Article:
- When targeting this type of profile, I make sure that the candidate has had enough time in the IR seat running the quarterly earning calls and has a track record of success building relationships with the investor community. In my experience, the top IR executives have helped a company weather a few storms — and they tend to enjoy working with companies that are misunderstood by the market and have high growth potential. When a company’s story is misunderstood, it presents a huge opportunity for an IR executive to make a meaningful impact. It’s not uncommon for companies to see a drop in their share price after their IPO. This is especially true of software companies in instances where there are product features and advances on the roadmap that may take some time to achieve.
- A successful Vice President of Investor Relations will have exceptional verbal and written communication skills because the role requires them to be the face of the business to the broader industry, Wall Street and its investors. Marketing and/or Public Relations (PR) skills are quite transferable to core parts of the IR job including being the primary spokesperson for the investors & analyst community and building all of the quarterly earnings materials including call scripts, earnings releases, and Q&A documents for the executives.
- A PR/Comms background alone would not be sufficient to successfully step into an IR role due to the depth of financial reporting knowledge that the function demands. I tend to shy away from this background unless a candidate has a clear track record of success directly in a corporate IR role.
Now that you know the different backgrounds of IR executives, you can scope your Vice President IR role to attract the top candidates by targeting strong #2s in Investor Relations or expanding the function to IR+.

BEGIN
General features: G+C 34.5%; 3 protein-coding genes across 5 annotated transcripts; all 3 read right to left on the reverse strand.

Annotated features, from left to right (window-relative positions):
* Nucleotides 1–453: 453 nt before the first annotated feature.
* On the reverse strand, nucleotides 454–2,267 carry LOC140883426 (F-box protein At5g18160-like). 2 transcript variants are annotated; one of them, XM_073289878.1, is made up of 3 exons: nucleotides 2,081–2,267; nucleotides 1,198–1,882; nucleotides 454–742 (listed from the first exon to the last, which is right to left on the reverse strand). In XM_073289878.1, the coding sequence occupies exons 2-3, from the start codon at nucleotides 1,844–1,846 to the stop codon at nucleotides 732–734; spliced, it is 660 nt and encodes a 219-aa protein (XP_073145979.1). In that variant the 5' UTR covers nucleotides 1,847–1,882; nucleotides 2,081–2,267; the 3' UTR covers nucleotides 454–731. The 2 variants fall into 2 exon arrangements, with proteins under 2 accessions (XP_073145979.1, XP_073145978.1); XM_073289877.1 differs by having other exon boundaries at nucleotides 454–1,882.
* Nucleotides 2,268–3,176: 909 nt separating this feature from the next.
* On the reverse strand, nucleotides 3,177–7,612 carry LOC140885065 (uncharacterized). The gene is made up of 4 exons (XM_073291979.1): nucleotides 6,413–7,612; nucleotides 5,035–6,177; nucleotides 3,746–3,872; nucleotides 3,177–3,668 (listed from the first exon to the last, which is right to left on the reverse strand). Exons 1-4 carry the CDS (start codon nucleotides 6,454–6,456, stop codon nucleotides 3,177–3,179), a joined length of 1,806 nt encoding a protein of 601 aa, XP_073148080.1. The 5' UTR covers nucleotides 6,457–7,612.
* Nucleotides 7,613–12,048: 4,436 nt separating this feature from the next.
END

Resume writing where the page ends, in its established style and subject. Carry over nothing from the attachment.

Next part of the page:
It’s a competitive market for IR talent so how can your company stand out? Here are two ways to make your VP IR role more appealing:
- Open your search to include strong #2s in Investor Relations ready to make a move into a top corporate IR role. This can expand your talent pool and allow you to bring in a hire who is hungry to make an impact. If you pursue this search strategy, you’ll need to vet how much of the role your candidate is driving today and determine whether she/he has the confidence, executive presence and experience to stand on their own.
- Expand the role to IR+. This is another attractive option, especially if your sights are set on bringing in a more seasoned ‘been-there-done-that’ executive. An IR+ role may be a great fit for your organization, particularly if there are skill gaps in your finance, strategy, and/or corporate development groups. A few of the most common IR+ scoped roles include: IR + Finance (General); IR + Treasury; IR + M&A Finance/Corporate Development Finance; IR+ Special Projects/Strategic Initiatives; IR + Strategy; IR + Public Relations; and IR + ESG (Environmental, Social, and Corporate Governance).
For corporate IR to have true success, the VP of IR needs to be a strategic partner and thought leader to the business and “the Street”.
In an ideal scenario, you would hire an executive with a perfect blend of experience. Since that’s difficult to find and, therefore, quite uncommon, my suggestion is to hire a reputable retained executive search firm. At SPMB, we help our clients cut through the market noise and identify the blindspots of each IR background so you recognize the potential weaknesses of an incoming IR leader. In turn, this allows you to balance their skillset with the team you already have in place.
If you’d like any additional guidance on how to set up your IR function for success or need help hiring your Vice President of Investor Relations, contact me at firstname.lastname@example.org.
SPMB’s Recent Work | Investor Relations Projects
- ON24 | Vice President, Investor Relations | Live digital experience platform
- Chime | Vice President, Investor Relations | Financial technology company
- Goodwater Capital | Head of Investor Relations | Consumer technology venture capital investor
- Affirm | Vice President, Investor Relations | Online alternative lending platform